In 2008, Kathryn Nordberg was disappointed in the lack of resources for her young son, Erik, who had autism. She wanted somewhere that could help him learn life skills in a safe and empowering environment, so she built a team of experts in fields from psychology to architecture to create it.
Erik's Ranch & Retreats was the brainchild of that team and will celebrate grand openings in two locations this month, one in Edina, Minn., and another near Bozeman, Mont., in the Yellowstone River’s Paradise Valley. Each destination caters to moderate- to high-functioning young adults with autism, offering live-work residencies.
The autistic adults will play a part in the daily operations. Everyone has a job, from sous chef to concierge. Too often, Nordberg says, “Young adults with autism are passed over for jobs they are infinitely skilled to do [simply] because of communication and social difficulties.” She hopes Erik’s Ranch will combat that stigma of employing autistic adults.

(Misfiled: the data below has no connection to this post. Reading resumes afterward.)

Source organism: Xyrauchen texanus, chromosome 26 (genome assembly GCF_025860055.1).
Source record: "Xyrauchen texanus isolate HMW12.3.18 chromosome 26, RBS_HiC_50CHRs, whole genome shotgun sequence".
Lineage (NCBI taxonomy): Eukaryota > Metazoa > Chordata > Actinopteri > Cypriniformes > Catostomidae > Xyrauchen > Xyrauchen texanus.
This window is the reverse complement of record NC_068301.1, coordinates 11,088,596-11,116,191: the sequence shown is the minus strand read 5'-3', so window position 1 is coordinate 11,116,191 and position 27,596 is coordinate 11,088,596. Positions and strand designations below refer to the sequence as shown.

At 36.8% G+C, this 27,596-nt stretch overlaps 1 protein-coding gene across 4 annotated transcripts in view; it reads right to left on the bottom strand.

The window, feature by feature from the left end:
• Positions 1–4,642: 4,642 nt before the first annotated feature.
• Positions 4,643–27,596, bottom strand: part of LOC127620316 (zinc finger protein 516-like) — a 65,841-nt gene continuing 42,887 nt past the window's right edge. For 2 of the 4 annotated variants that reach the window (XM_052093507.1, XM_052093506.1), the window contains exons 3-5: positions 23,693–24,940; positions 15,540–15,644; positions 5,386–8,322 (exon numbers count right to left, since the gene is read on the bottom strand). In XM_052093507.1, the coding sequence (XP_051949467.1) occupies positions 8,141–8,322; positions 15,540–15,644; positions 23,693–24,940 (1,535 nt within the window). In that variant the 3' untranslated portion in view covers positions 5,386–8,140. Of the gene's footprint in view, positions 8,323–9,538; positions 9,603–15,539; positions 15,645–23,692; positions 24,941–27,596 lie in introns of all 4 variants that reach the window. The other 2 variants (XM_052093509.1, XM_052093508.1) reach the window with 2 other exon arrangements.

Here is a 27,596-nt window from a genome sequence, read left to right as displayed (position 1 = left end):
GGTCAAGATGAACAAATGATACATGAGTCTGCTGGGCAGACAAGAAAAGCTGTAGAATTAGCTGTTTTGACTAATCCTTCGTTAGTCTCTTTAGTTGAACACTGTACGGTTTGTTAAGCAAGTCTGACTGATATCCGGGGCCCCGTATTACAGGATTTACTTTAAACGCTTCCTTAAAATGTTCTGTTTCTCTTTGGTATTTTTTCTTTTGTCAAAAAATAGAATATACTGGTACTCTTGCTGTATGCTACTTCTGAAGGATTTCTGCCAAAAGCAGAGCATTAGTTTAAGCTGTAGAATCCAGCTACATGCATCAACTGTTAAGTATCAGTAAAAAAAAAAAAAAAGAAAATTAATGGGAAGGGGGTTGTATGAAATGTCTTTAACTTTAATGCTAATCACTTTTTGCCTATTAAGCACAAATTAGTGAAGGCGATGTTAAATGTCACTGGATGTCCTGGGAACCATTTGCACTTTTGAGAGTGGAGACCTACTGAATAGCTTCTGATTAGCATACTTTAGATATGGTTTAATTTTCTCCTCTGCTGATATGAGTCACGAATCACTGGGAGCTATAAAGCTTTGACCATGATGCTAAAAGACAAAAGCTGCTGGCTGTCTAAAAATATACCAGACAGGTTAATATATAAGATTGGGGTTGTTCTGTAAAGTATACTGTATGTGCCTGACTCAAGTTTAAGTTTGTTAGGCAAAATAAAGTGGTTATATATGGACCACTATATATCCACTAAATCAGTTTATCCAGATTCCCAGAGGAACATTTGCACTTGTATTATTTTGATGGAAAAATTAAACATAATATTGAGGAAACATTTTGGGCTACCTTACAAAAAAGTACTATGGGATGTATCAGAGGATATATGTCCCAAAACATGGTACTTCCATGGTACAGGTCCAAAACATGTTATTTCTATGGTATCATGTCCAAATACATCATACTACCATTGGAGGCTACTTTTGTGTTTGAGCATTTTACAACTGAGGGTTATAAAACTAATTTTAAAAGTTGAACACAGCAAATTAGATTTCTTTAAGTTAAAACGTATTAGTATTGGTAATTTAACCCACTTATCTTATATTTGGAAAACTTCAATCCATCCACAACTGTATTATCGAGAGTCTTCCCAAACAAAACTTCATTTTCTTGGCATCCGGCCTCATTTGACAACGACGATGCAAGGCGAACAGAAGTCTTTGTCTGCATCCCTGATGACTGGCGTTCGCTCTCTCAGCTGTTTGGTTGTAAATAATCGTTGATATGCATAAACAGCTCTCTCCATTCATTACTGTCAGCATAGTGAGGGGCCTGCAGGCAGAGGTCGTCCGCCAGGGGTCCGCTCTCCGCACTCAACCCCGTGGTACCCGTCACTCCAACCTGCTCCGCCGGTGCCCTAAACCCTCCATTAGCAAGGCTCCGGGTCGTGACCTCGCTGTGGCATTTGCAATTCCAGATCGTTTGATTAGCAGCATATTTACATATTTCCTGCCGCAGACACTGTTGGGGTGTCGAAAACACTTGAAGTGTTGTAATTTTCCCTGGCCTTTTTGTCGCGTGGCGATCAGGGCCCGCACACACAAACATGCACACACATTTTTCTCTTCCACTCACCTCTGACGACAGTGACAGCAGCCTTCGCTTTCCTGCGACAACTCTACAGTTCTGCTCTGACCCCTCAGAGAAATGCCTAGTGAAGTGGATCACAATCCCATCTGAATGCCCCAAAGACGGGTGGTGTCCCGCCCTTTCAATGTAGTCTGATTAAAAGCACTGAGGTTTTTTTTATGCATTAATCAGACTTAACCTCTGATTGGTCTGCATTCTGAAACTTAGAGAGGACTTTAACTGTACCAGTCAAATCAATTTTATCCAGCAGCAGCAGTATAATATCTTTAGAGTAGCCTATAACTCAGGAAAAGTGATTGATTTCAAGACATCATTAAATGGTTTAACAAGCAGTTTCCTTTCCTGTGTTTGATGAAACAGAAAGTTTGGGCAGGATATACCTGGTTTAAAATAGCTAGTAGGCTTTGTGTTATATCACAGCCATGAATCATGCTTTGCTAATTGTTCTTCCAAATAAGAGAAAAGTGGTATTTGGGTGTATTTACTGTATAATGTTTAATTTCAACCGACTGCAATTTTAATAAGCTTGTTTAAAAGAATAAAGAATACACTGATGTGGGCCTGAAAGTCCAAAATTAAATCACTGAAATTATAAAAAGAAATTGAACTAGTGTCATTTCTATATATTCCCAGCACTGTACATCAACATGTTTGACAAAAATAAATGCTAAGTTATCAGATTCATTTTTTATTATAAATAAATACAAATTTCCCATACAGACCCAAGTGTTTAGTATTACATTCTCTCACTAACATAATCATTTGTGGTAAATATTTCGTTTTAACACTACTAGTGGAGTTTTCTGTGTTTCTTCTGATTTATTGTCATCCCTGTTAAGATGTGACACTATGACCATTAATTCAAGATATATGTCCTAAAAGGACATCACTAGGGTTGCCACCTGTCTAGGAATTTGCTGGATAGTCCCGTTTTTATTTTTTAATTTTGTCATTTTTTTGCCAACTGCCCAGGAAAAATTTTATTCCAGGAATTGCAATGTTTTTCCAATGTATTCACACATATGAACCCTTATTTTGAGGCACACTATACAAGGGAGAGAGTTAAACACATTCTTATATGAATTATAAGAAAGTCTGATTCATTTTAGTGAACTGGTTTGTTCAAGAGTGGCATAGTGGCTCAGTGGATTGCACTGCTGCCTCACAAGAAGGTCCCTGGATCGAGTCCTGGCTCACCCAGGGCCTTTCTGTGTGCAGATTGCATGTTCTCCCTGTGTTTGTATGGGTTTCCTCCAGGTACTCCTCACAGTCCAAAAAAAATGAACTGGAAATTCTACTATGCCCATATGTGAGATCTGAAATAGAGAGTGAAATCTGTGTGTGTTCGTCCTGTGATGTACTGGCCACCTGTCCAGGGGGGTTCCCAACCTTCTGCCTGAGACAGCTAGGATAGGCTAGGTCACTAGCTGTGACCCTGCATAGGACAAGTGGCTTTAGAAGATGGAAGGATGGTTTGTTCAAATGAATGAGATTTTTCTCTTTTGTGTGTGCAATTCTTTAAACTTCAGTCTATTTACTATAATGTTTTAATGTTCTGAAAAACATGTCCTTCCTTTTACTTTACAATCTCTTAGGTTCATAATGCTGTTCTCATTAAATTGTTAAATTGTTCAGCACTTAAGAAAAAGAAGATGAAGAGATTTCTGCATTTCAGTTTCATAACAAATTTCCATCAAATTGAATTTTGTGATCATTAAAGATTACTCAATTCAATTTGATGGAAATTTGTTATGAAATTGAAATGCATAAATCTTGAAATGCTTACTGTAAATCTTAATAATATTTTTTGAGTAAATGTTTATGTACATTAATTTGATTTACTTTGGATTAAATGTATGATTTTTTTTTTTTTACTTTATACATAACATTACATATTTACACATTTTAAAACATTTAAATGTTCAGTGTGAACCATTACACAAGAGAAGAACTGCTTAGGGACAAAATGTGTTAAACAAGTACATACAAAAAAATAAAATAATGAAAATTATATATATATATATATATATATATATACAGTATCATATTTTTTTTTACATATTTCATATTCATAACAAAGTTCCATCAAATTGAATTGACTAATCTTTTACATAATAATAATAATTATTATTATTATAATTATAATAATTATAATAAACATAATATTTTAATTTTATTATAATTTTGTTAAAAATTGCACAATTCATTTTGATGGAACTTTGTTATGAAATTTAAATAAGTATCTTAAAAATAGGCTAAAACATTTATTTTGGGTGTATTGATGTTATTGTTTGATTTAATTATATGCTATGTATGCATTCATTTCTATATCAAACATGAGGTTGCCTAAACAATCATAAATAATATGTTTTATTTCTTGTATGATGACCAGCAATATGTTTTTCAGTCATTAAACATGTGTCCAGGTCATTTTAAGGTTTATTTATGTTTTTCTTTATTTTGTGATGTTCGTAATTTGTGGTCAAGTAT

Besides creating a residential environment, Nordberg also envisions the ranches as a travel destination and as a retreat for families with autistic members—a place where they can relax in an environment that understands their special needs. To that end, her team has been busy putting the finishing touches on guesthouses at the Montana ranch.
Resting on 250 acres near Gallatin National Forest, the Paradise Valley ranch location offers views to the Absaroka Mountains. The proximity to Gallatin and Yellowstone puts outdoor adventures at hand, including fly fishing, river rafting, rock climbing and skiing—plus the possibility to arrange private hiking and hunting trips.
For $200, visiting families can stay in an 820-square-foot, two-bedroom guesthouse that sleeps up to six people. Nordberg says reservations will be accepted starting in spring 2014 and that discounted rates and packages will be available to families affected by autism who cannot otherwise afford such a vacation.
It’s not the first venture into the travel space for the team at Erik’s: The group already has operated Erik’s Minnesota Adventures in the Twin Cities area. That program places autistic adults in a tour-guide role; they lead groups of volunteers on tours that cover interest areas ranging from arts to sports and history.
“The learning curve for changing the way society views individuals with autism … is a huge undertaking,” Nordberg writes, “but it’s a change that must be made.”
Erik’s Ranch & Retreats, www.eriksranch.org, near Bozeman, Mont.
(All Photos Courtesy Erik's Ranch & Retreats)